A British mercenary arrives in pre-Revolution Cuba to help train the corrupt General Batista's army against Castro's guerrillas while he also romances a former lover now married to an unscrupulous plantation owner.
It is 20 years after Robin Hood's heroics against Prince John and the Sheriff of Nottingham. Since then Robin (played by Sean Connery) has spent all his time outside of England, fighting as Richard the Lionheart's right-hand man in the Crusades and in France. His only connection to his past life in Sherwood Forest is his faithful companion, Little John (Nicol Williamson). However, Richard the Lionheart is now dead and a war-weary, middle-aged Robin decides to return to England. His first priority: rekindle his relationship with Maid Marian (Audrey Hepburn). However, if he figured on a peaceful life he didn't bargain on the machinations of the Sheriff of Nottingham and King John. Written by
The position and angle of the arrow that led to the death of Richard the Lionheart changes. When the arrow first struck Richard, it is near where the neck and shoulder meet and at an angle that indicates it was fired from high above, whilst in the scene shortly later when the 'doctor' is attempting to remove it, the arrow is lower and at right angles, as if it was fired at ground level. See more »
A good, inspiring movie, about the true nature of heroism
Most people are unaware of this movie's existence, despite an all-star cast. It is one of my favorite movies of all time.
Robin Hood is an old man now, trying to tie together some of the pieces of his ideals. The familiar characters are also still around.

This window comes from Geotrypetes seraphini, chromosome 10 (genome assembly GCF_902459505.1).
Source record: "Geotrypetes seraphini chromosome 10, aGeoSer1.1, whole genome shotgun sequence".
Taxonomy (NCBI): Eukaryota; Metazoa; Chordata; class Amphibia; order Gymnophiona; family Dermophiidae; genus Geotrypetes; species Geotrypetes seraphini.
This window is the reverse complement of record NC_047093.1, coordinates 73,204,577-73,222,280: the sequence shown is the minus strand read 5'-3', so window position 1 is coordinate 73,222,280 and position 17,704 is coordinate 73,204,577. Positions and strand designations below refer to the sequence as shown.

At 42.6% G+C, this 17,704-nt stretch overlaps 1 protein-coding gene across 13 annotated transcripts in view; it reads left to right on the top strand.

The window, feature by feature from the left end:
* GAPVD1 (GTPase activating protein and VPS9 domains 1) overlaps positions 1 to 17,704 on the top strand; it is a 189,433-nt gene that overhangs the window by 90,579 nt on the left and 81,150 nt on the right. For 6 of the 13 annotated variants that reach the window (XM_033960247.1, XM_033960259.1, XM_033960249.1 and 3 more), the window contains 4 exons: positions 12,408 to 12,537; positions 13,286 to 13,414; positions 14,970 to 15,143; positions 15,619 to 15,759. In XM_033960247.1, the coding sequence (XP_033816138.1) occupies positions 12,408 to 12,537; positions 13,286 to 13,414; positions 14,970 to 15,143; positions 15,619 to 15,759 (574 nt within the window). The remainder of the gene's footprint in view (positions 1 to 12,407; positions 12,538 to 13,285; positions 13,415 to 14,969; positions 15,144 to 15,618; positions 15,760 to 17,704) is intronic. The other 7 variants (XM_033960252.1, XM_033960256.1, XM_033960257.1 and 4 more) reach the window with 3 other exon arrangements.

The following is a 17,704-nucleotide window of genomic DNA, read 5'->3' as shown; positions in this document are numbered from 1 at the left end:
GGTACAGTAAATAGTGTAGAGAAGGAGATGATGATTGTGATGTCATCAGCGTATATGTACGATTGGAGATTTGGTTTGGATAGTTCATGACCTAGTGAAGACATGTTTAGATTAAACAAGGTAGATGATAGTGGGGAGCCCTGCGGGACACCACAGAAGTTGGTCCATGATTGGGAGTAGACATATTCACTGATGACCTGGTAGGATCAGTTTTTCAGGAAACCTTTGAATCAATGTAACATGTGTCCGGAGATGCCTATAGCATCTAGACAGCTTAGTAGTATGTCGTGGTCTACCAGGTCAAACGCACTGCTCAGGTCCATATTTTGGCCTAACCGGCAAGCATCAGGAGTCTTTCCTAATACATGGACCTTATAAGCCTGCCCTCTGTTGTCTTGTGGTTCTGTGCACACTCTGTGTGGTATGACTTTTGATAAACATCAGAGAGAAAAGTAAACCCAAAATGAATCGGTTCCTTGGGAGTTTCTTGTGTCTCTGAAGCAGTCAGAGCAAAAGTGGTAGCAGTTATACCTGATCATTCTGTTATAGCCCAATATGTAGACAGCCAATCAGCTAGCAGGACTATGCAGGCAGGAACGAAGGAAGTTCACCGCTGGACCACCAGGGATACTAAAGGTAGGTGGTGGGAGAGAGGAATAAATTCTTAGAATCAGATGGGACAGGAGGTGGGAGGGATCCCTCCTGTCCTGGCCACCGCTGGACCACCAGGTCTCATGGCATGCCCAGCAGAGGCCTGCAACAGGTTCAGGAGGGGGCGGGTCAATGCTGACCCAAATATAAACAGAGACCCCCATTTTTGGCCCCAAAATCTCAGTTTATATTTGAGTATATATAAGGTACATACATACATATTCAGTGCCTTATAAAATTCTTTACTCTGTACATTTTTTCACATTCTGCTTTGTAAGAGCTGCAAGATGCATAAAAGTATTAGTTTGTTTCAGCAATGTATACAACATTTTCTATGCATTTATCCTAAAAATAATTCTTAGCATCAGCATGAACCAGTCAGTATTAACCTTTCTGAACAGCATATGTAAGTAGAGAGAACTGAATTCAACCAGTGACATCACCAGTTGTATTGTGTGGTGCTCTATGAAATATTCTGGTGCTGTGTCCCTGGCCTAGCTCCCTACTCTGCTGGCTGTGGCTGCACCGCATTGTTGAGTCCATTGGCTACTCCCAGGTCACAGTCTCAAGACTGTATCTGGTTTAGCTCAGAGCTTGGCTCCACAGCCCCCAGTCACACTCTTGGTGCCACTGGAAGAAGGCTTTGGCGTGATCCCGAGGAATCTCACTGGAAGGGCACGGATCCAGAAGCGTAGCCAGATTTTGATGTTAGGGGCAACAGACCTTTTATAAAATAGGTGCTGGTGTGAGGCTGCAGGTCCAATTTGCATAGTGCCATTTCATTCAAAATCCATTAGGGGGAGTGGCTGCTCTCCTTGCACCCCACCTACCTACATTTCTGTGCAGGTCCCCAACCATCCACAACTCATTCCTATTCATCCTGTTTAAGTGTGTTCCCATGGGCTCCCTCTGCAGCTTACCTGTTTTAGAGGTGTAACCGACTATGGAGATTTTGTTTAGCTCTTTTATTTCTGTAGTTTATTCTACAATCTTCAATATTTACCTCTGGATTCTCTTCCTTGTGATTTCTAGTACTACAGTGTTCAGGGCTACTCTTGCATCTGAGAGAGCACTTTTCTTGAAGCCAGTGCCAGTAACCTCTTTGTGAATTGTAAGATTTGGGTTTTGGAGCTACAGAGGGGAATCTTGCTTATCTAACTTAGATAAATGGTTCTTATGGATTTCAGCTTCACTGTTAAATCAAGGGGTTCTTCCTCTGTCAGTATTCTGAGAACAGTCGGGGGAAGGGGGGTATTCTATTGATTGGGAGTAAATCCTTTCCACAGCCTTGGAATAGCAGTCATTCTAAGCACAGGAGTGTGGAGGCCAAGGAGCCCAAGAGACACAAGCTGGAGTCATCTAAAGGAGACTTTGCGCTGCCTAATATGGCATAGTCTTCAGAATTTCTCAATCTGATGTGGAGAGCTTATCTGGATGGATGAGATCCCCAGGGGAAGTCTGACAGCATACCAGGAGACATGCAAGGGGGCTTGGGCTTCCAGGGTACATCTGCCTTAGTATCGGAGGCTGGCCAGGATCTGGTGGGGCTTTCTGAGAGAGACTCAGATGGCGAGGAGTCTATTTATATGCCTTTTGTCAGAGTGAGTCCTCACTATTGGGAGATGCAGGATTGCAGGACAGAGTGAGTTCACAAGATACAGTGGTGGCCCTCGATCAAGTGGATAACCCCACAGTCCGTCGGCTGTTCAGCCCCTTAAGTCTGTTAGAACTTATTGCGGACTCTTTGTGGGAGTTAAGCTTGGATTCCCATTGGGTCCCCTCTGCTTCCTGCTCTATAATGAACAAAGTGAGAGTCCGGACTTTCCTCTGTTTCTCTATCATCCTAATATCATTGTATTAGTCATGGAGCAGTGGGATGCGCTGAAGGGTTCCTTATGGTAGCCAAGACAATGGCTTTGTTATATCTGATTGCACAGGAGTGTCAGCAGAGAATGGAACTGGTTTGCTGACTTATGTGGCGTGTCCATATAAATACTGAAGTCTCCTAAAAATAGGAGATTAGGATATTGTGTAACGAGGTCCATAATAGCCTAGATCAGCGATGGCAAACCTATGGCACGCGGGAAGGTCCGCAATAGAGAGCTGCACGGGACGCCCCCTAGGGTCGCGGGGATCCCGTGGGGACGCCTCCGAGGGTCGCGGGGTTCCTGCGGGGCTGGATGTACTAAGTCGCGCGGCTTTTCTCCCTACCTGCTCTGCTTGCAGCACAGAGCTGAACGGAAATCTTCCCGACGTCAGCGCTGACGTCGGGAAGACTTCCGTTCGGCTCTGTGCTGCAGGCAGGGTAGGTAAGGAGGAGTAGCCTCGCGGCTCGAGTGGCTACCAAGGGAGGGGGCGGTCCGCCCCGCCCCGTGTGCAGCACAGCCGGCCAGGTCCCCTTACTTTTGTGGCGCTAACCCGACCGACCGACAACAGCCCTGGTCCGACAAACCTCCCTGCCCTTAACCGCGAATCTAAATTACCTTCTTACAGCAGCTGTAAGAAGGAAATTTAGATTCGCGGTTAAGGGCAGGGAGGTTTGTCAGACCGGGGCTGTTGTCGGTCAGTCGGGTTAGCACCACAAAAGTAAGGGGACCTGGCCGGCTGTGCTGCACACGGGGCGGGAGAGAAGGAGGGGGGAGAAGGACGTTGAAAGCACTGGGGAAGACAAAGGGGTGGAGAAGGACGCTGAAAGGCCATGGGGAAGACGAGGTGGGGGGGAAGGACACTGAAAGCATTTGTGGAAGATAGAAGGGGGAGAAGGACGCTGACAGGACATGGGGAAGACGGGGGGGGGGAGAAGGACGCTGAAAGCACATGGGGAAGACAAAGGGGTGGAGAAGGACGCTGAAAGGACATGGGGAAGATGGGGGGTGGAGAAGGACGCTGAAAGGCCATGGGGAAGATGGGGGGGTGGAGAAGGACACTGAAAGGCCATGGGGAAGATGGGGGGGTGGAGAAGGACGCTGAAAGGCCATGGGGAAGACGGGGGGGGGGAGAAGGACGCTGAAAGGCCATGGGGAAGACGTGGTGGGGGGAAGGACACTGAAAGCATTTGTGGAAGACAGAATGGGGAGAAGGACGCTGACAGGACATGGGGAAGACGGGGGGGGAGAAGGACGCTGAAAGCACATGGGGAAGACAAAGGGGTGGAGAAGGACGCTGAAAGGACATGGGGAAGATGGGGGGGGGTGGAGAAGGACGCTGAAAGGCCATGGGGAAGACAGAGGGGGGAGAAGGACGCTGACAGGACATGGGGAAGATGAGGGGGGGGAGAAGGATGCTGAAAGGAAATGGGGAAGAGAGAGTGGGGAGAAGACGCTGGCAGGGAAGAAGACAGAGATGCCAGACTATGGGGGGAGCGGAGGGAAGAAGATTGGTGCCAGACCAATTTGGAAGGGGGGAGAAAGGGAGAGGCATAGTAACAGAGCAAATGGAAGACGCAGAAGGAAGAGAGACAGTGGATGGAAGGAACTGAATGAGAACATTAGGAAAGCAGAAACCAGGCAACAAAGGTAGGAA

The most interesting thing about the movie is the insights it offers into the nature of heroism. Robin and the merry men were heroes because of what they believed in and their courage, not because they could shoot the straightest and run the fastest.
The gang can't jump fences or climb walls any more, or do much of anything that requires physical exertion. Their efforts are sometimes comical. But they are still great men because of what is inside of them.
Audrey Hepburn is wonderful as the aging Marian, and look for the visual poetry of the three apples which are pictured in the opening as ripe and in the ending as withered, as are Rob and Johnny and Marian. There are many such metaphorical presentations which are not often seen in movies. I like to see a little of that visual poetry, even if it is a bit clumsy.
Not a great film ... not a Grand Illusion or anything, but just a nice execution of a simple, touching concept.
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